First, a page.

a book blog about reading all of lindgren's books in 2015

Archive for March, 2015

Happy Times in Noisy Village

Astrid_HTINVHappy Times in Noisy Village has something that many Astrid Lindgren books lack – a section at the end about the illustrator, Ilon Wikland.

I don’t focus on the illustrators very often on this blog, not because I don’t love the pictures (I do!), but because my focus is really on the writing, the stories.  Some books have had multiple illustrators (think of Pippi!  of the top of my head I know of three illustrators and I am sure there have been more!) and focusing on artwork is a whole ‘nother project entirely.  Anyway, although I don’t focus on the illustrations, Ilon Wikland has had an incredible impact on the books of Astrid Lindgren.  It was wonderful to read more about her.  The “About the Illustrator” section featured this quote by Astrid to Ilon: “…how indebted I am to you; how important you have been to my stories in helping them to reach their audience through your pictures. […] I thank you from the bottom of my heart.”

It is so wonderful to know that Astrid Lindgren understood what a gem she found in Ilon Wikland.

Happy Times in Noisy Village was published in Sweden as Bullerby Boken in 1961 and translated by Florence Lamborn.  I thought I was so terribly smart when I “figured out” that The Children of Noisy Village was also translated as Cherry Time in Noisy Village, but the joke’s on me: the cherry time occurs in this book, although the cover of The Children of Noisy Village is the same as Cherry Time in Noisy Village.  My brain has splattered all over the screen at this point.

Highlights of this edition include: Kersin’s birth, starting school, Olaf’s loose tooth, the Chest of the Wizards, playing in the hay, Karl falling into the lake, April Fool’s Day, Lisa’s baby lamb Pontus, capturing musk-oxen, cherry time, and midsummer.

There seemed to be a little more tension between the boys and the girls in this collection of stories.  The Chest of the Wizards that the boys hide reminds me of the treasure box that Bill Bergson and White Roses have.  The tricks played by the Noisy Village children are reminiscent of the “wars” between the White and Red Roses in Bergson’s world.  In both series, the sparring sides all really do like each other.  This, I think, makes all the difference.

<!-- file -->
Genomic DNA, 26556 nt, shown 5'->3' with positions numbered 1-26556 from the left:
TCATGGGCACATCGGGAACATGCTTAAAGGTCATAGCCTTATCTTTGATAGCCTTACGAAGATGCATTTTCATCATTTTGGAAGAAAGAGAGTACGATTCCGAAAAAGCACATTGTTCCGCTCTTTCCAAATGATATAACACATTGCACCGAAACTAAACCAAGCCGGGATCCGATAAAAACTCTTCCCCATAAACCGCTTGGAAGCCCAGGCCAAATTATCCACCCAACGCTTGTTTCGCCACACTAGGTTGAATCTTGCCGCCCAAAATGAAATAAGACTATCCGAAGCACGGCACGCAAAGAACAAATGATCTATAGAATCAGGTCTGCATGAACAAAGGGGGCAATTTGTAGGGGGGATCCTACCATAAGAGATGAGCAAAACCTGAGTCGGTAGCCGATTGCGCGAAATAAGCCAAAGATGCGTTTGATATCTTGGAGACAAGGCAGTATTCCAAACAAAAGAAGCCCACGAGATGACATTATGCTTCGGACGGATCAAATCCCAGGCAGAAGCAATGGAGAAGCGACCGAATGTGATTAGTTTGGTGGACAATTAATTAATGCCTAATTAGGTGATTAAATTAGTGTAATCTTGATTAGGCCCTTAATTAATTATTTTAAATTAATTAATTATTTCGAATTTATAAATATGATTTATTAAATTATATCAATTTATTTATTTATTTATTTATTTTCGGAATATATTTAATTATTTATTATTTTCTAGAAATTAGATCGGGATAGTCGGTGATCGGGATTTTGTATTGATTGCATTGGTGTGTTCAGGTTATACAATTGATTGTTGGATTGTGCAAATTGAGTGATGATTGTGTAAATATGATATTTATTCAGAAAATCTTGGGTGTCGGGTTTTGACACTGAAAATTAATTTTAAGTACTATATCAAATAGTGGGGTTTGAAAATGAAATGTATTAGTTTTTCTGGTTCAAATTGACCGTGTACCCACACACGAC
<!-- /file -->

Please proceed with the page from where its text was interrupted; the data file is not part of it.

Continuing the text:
There were so many one-liners that made me laugh in this book.  Lisa’s narration always makes me smile; she sees the world from a nine-year-old’s point of view when she makes amazing statements like this:

  • So it really isn’t too bad to have brothers, but, of course, it would be better to have sisters.
  • My, how I liked Kerstin!  She was the prettiest baby in the world.  Anna and Britta and I used to run over to South Farm almost every day to watch while Aunt Lisa took care of her.  How she wiggled and kicked! — not Aunt Lisa, of course, but Kerstin.
  • You always get hungry right away when you’re outdoors, so we all thought we might as well eat.

Lisa.  She’s brilliant.

Astrid Lindgren – A Critical Study

Astrid_ALACSThere’s no way to accurately sum up this 327-page book about Astrid’s writing.  It was an exhausting read, but an excellent one.  Written by Vivi Edstrom and translated by Eivor Cormack, it was published originally as Astrid Lindgren – Vildtoring och lagereld (1992).  I was curious how the English title compared to the Swedish title, so I did an online translation.  It came up with this: Astrid Lindgren – Vildtoring and Campfire.  Uh huh . . . well, so much for that.

The book gives a short overview of Astrid’s writings focusing on the following groupings:

  • “Adventure and Apple Blossoms”
    • Britt-Mari and Kerstin books which, to my knowledge, have not been translated to English
    • Kati books
    • Bill Bergson books
    • Rasmus and the Vagabond
    • Rasmus, Pontus, and Toker (not translated to English)
  • “From Bullerby Village to Salt Crow Island”
    • Noisy Village books
    • Lotta books
    • Madicken books
    • Seacrow Island
  • “Humor and Farce”
    • Pippi Longstocking books
    • Karlsson books